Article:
Walmart, city grocers, and the case for retail analytics
Californians have been abuzz this spring over the planned openings of multiple Walmart Neighborhood Markets across the state. Unlike traditional Walmart Supercenters, Neighborhood Markets are intended to resemble local grocery stores in size and product offerings. They’re often situated in population-dense areas, but still maintain Walmart-low prices, which I imagine must give them quite an advantage in city centers.
As a retail behemoth, Walmart has clearly done something right with its business strategy, but it’s not just in offering prices that smaller competitors can’t beat. A good part of their success lies in their ability to effectively monitor and respond to POS data: keeping stores stocked at just the right levels, with full shelves and low back room inventories.
But how will this strategy play out in future California Neighborhood Markets? Unlike Supercenters, Neighborhood Markets can’t supply the same variety a massive store offers. And with many of these new stores competing against (or in some cases, filling the loss of) local chains, will Walmart be able to find their own loyalty in a sector where they are not currently the main player?
I see an opportunity here for Walmart Neighborhood Market - and any other urban grocery store - to benefit from in-store analytics outside of the basic POS strategy. A key metric the RetailNext platform records is conversion: the percentage of people who not only walk into a store but also make purchases while inside. Conversion provides insight into the behavior of shoppers. Do customers walk in to browse or pick up specific items? Are they finding the products they’re interested in or leaving empty-handed? In population-dense areas, shoppers may not be making planned trips with a specific shopping list as they would to a Walmart Supercenter located further from their home or workplace. Lower conversion rates mean an opportunity exists for higher sales with current traffic levels - no additional customers needed. POS data alone can’t provide that kind of information.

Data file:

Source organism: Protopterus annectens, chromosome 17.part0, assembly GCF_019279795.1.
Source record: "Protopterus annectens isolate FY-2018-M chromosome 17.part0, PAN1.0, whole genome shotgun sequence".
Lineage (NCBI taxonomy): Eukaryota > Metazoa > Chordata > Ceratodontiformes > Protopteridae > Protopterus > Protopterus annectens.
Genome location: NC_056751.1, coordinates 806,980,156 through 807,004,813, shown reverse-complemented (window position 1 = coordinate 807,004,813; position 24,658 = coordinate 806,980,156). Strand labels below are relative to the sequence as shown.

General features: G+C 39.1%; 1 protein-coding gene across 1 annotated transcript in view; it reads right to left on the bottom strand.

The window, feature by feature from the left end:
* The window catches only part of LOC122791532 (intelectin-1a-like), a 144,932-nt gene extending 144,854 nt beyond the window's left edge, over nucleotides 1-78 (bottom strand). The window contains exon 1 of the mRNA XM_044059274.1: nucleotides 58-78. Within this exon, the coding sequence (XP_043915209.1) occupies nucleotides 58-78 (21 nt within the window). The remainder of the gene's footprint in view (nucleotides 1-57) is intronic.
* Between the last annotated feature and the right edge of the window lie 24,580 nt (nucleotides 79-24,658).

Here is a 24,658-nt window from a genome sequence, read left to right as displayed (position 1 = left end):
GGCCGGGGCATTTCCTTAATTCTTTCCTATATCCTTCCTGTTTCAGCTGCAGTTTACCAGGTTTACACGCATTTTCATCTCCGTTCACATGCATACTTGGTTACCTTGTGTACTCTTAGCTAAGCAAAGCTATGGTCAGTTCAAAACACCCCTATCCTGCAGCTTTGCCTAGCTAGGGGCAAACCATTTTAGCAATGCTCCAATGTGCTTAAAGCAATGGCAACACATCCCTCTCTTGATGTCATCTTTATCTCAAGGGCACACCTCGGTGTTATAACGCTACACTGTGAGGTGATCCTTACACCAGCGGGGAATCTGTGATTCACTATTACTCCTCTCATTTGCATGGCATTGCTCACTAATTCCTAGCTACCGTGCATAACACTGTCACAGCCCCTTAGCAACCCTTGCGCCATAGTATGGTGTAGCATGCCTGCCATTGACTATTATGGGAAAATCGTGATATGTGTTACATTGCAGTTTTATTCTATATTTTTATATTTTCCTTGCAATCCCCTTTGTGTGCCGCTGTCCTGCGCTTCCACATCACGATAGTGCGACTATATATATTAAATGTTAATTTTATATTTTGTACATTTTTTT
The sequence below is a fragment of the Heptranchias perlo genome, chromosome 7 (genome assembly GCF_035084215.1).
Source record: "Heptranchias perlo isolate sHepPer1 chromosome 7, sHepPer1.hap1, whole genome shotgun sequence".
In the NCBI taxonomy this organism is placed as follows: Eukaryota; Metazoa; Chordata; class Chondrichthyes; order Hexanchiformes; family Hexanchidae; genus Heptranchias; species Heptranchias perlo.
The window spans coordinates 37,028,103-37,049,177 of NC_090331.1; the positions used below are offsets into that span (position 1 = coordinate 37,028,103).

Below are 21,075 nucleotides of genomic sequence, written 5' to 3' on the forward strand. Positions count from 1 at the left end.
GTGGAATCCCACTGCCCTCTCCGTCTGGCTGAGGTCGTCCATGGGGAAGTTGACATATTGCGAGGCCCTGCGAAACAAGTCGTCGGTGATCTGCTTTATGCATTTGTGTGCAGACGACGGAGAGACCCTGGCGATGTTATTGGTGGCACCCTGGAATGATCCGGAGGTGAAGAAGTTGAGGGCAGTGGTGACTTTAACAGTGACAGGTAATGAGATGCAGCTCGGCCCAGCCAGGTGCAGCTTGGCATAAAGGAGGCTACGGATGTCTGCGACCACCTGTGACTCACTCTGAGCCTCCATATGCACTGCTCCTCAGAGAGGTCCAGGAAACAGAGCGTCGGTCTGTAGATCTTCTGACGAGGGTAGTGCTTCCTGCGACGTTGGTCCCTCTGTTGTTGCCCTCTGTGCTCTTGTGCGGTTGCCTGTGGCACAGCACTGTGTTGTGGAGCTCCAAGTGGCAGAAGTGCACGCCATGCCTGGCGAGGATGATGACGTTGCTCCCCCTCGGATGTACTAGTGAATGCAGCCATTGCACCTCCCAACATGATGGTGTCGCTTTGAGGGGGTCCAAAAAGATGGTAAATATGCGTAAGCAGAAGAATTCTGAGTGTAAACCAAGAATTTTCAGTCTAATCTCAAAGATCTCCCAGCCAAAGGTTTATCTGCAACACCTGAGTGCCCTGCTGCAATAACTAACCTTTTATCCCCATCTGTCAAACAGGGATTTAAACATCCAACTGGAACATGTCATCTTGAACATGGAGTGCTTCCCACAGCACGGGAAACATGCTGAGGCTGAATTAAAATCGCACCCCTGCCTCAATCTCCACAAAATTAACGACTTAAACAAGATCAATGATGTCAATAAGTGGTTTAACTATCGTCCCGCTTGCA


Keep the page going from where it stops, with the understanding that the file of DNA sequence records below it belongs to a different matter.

In smaller spaces like the ones Neighborhood Markets fill, every inch counts. A grocery store must optimize its use of displays and overall store organization because they may not have room to put every product they’d like to on a high-traffic endcap. RetailNext uses continual video footage to both measure customer activity and map out the most trafficked areas via kinetic heat maps. Perhaps urban grocery shoppers have different traffic patterns than Supercenter shoppers- without appropriate analysis, what a store thinks of as display optimization may just be a shot in the dark.
I would love for the team here at RetailNext to conduct a study or two on the differences in shopper behavior between urban vs. suburban and large vs. small grocery stores. Surely this insight would help chains maximize revenues across various locations, even within the same region. As Walmart Neighborhood Markets begin popping up around our own headquarters here in San Jose, I look forward to seeing for myself Walmart’s take on the local grocery store!